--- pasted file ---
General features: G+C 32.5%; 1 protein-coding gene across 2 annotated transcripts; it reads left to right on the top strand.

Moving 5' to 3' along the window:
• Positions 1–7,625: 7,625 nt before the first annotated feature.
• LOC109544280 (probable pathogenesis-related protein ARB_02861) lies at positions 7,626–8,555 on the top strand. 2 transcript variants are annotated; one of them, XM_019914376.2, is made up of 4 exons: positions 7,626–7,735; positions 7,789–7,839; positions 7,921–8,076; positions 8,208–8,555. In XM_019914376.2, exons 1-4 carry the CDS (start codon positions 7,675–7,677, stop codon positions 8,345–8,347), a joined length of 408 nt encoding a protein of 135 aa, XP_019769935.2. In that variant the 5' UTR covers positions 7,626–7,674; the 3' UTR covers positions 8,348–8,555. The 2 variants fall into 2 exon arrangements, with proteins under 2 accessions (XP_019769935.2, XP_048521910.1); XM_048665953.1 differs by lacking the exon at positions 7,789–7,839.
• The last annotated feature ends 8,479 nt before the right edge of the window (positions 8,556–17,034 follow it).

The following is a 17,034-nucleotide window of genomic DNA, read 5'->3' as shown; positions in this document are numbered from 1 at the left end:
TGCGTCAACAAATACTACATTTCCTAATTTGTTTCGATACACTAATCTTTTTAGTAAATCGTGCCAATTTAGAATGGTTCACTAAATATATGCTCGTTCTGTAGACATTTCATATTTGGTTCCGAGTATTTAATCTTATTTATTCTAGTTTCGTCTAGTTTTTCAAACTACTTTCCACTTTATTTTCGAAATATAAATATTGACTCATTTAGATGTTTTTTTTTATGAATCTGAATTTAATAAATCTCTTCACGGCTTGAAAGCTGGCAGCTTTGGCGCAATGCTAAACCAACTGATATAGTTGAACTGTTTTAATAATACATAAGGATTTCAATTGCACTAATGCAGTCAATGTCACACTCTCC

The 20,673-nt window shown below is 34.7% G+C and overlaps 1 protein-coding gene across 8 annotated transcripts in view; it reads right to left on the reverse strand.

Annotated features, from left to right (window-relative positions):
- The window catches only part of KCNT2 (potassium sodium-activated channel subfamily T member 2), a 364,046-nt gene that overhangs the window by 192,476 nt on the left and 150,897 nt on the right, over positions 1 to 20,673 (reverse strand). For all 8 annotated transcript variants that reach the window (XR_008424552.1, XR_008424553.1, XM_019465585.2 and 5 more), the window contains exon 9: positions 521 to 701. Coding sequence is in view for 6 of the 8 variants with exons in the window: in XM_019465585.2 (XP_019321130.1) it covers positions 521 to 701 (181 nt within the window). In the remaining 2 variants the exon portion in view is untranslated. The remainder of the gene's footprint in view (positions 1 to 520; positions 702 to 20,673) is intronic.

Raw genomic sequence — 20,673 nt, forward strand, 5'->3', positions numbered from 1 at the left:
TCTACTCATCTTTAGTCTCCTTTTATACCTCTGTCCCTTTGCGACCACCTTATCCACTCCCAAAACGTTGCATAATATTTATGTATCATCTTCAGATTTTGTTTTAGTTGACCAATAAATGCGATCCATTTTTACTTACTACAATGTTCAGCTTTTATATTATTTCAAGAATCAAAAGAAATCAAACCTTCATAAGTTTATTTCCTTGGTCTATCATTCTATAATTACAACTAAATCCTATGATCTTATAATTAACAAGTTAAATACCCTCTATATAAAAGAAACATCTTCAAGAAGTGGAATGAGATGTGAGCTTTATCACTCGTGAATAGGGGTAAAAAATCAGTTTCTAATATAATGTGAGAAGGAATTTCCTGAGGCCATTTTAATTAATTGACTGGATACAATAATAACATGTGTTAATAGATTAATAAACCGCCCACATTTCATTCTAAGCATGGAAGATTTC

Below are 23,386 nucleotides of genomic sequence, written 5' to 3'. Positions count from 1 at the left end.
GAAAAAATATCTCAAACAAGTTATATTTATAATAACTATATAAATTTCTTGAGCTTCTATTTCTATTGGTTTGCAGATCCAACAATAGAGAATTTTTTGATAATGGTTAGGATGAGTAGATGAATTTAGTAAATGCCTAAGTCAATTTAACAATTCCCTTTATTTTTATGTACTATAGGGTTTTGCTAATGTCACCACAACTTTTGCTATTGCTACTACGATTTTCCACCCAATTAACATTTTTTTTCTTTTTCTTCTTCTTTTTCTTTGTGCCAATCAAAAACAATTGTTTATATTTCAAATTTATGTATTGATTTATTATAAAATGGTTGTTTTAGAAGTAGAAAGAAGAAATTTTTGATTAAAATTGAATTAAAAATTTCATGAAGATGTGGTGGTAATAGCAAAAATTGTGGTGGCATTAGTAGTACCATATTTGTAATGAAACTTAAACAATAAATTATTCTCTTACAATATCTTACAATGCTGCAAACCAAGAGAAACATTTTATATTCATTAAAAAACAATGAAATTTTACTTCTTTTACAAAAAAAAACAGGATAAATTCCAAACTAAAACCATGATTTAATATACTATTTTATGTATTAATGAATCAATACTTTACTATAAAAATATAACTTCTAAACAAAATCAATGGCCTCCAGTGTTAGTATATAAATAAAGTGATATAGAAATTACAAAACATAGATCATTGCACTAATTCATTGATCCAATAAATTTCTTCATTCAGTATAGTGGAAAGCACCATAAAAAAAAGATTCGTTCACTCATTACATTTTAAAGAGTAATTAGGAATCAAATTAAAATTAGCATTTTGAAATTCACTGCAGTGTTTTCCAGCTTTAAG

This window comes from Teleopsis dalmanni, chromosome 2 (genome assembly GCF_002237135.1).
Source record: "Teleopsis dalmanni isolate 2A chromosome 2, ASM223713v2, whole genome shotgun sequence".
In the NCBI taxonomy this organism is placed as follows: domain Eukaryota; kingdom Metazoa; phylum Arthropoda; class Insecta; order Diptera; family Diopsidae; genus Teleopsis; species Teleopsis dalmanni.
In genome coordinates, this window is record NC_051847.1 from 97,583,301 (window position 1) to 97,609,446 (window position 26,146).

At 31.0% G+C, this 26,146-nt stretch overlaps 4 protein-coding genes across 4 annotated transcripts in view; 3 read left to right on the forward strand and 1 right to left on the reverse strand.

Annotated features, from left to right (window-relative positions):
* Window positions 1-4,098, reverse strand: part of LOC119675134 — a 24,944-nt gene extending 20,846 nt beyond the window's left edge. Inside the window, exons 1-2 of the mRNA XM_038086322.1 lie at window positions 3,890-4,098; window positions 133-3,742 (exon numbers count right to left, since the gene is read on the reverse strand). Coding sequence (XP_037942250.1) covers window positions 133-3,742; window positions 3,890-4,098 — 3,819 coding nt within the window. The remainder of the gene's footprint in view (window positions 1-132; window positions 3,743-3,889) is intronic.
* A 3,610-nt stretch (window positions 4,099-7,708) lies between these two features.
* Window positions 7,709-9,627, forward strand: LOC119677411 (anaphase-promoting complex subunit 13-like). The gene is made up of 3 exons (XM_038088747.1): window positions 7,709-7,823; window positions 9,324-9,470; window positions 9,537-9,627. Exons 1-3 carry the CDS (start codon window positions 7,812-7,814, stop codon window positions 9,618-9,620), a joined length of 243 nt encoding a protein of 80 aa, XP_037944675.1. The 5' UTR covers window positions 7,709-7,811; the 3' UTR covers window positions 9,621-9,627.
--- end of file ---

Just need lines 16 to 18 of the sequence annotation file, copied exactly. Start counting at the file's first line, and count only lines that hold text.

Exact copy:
Source record: "Teleopsis dalmanni isolate 2A chromosome 2, ASM223713v2, whole genome shotgun sequence".
In the NCBI taxonomy this organism is placed as follows: domain Eukaryota; kingdom Metazoa; phylum Arthropoda; class Insecta; order Diptera; family Diopsidae; genus Teleopsis; species Teleopsis dalmanni.
In genome coordinates, this window is record NC_051847.1 from 97,583,301 (window position 1) to 97,609,446 (window position 26,146).